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Football Club Fakes Player’s Death To Have Crucial Game Postponed

An Irish football team is buzzing the internet for the very wrong reasons after it claimed one of its players had suddenly died just to get officials to postpone a match they were not yet ready to play.

The club claimed the player was killed in a traffic accident while returning home from training two days before the game so they could get enough sympathy to have the game called off.

Ballybrack FC was due to play Arklow Town in Ireland’s Leinster Senior League last Saturday, but the match had to be called off after Ballybrack representatives announced that one of the club’s foreign players, Spaniard Fernando Nuno la Fuente, had died in a terrible car accident.
The entire league was stunned by the news, minutes of silence were held before the beginning of all the other matches, players wore black armbands in memory of la Fuente, and some teams even expressed their condolences on social media.
In a dramatic twist, the shock of the player’s death paled in comparison to the shock of later learning that he hadn’t actually died, but simply traveled back to Spain.
League officials postponed the match Ballybrack and Arklow Town, but soon learned that Fernando Nuno la Fuente’s alleged death had been a ruse to get them to do just that. The lie came apart when the League got in touch with la Fuente’s club to see if there was anything they could do to help and if they could get in touch with his family to express their condolences. The response from Ballybrack FC made everyone very suspicious.

“Things started to unravel here when we followed up on Monday to see if we could get in touch with the lad’s family and see if there was anything we could do,” league chairman David Moran told The Irish Times. “They said the body was already back in Spain which didn’t really add up.”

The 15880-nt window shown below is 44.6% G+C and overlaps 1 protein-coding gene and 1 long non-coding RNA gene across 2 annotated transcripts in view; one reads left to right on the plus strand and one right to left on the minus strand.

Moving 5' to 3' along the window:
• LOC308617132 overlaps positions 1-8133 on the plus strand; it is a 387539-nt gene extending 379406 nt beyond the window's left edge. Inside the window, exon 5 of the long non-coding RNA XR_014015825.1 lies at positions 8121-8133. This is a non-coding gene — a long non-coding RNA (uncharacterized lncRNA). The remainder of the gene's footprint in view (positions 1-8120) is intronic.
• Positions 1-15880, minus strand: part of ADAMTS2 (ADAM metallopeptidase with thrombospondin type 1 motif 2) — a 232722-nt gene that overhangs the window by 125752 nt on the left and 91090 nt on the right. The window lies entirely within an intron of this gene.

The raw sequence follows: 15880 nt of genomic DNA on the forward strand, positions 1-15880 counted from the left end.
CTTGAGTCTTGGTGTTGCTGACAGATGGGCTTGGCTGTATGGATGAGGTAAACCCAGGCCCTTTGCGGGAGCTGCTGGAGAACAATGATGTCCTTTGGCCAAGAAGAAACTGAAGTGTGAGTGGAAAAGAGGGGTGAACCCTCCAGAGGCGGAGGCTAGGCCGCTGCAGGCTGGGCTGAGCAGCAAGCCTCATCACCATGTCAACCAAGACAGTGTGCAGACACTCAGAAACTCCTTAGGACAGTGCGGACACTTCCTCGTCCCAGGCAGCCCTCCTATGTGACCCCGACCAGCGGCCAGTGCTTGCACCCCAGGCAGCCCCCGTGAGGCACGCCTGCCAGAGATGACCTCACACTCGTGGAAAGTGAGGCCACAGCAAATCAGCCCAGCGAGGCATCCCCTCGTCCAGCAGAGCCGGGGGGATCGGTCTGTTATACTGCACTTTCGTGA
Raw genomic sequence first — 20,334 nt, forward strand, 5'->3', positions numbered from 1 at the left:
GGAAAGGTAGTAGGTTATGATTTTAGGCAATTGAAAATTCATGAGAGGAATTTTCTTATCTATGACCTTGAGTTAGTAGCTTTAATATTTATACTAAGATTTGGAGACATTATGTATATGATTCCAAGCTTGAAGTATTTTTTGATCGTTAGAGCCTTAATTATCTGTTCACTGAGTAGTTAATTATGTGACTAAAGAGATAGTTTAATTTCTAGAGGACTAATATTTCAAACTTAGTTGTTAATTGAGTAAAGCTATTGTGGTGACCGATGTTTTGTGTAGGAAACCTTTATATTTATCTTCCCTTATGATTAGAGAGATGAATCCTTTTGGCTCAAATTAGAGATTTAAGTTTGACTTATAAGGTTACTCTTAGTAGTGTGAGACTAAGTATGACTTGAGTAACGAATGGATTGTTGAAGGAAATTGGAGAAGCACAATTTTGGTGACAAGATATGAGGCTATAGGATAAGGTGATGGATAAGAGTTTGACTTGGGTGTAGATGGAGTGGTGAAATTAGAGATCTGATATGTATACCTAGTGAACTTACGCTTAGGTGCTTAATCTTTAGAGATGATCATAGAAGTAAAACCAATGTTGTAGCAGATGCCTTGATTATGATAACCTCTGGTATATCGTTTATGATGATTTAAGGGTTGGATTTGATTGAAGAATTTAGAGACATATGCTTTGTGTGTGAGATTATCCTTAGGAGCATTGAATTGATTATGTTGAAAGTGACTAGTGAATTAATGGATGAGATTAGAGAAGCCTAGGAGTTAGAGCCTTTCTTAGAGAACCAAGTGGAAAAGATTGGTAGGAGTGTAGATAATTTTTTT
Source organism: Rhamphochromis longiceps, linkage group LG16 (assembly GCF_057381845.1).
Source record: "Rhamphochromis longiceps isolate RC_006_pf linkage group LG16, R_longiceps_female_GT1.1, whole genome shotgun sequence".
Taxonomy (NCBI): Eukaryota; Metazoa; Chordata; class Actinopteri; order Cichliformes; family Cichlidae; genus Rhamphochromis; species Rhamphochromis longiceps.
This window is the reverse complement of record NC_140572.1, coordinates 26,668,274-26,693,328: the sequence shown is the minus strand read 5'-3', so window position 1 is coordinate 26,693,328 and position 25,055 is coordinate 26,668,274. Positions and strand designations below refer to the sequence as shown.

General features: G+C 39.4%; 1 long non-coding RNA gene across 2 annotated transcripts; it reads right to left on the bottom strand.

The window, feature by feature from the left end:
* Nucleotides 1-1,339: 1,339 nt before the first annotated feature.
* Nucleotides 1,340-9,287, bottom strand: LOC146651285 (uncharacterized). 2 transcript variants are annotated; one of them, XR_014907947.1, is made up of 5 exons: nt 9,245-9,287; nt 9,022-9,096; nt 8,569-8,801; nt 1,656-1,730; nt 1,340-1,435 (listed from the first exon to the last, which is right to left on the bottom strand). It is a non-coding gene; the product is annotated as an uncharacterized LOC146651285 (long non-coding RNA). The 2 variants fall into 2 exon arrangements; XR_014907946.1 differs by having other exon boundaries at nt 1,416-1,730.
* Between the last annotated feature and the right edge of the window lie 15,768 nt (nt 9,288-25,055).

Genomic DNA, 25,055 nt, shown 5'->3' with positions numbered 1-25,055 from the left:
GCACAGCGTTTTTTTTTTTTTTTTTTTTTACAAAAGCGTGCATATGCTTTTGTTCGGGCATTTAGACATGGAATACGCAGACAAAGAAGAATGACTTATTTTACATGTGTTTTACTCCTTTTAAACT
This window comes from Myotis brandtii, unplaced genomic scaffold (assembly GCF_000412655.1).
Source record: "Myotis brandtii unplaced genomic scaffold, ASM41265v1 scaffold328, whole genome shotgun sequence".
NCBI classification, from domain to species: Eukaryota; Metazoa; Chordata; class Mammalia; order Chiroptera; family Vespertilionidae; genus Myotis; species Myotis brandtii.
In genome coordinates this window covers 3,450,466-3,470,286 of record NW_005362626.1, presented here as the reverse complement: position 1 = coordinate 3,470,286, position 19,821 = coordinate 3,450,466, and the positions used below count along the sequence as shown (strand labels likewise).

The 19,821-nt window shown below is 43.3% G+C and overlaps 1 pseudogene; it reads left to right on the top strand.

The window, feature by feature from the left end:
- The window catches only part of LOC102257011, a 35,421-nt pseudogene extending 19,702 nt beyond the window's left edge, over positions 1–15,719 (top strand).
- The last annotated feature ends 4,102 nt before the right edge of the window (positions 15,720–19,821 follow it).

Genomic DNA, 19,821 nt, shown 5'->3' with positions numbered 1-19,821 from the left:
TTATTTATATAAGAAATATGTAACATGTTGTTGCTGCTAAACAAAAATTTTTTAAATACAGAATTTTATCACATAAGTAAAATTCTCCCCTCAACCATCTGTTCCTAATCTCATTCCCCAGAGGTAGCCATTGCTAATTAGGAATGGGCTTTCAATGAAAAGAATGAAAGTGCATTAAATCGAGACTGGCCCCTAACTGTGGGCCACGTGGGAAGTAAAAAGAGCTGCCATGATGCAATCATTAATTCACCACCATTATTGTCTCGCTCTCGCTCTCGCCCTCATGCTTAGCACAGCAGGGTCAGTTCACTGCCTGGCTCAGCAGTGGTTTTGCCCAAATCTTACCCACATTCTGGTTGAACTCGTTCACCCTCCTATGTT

“We got a call back saying that his body had been sent back to Spain and that’s when the alarm bells rang. I was saying ‘what do you mean?’. They wouldn’t have been able to do an autopsy or whatever in that time,” Moran added. We started investigating it yesterday and then I got a call saying that he had just left to go home to Spain. “I’m delighted the young lad’s alive but I’m absolutely dumbfounded by what’s going on.”
Once the cat was out of the bag, Ballybrack FC officials had no choice but to issue an apology to everyone affected by this “grave and unacceptable mistake”. The club’s secretary has already resigned, but it’s still not clear if he was the person responsible for the fake announcement. Ballybrack only stated that this person “has been experiencing severe personal difficulties unbeknownst to any other members of the club”.

Both teams observing a minute silence in memory of Ballybrack player Fernando Nuno La-Fuante who was killed in a traffic accident on his way home from training on Thursday night. All at Liffey Wanderers express our heartfelt sympathy to Fernando’s family and everyone at Ballybrack FC

As for Fernando Nuno la Fuente, the player who had supposedly died in a car crash, he recently told Irish media that he was contacted by someone at his former club last weekend, who told him that he may hear reports that he had been involved in an accident. But he thought ‘accident’ meant something minor, not death.
“I was aware there was going to be some story on me but I thought it was going to be me breaking a leg or something like that,” the player told the BBC. “It was OK because it was a broken leg, I thought. I didn’t care because I wasn’t there any more. If I wasn’t getting in any kind of trouble, why should I care? These little lies, everyone tells once in a while.”
When he first heard the news that he had allegedly died, the Spanish amateur footballer admits thinking that the idea of a man in his 20s dying in a tragic car crash was “sad” (especially since that man was him), but says that watching his own death in the news was also “funny”.
Asked about what possible reason his former club might have had to resort to such tactics to postpone a game, La Fuente said that he didn’t believe they were scared of their opponents, but rather that they had issues getting the players on the field on match day.

“They don’t play football professionally. Most of them have regular jobs and some of them work in the UK. I think that was the issue. It was nothing major.”

Source: Oddity Central


About Saxon

Saxon is a prolific writer with passion for the unusual. I believe the bizarre world is always exciting so keeping you up to date with such stories is my pleasure

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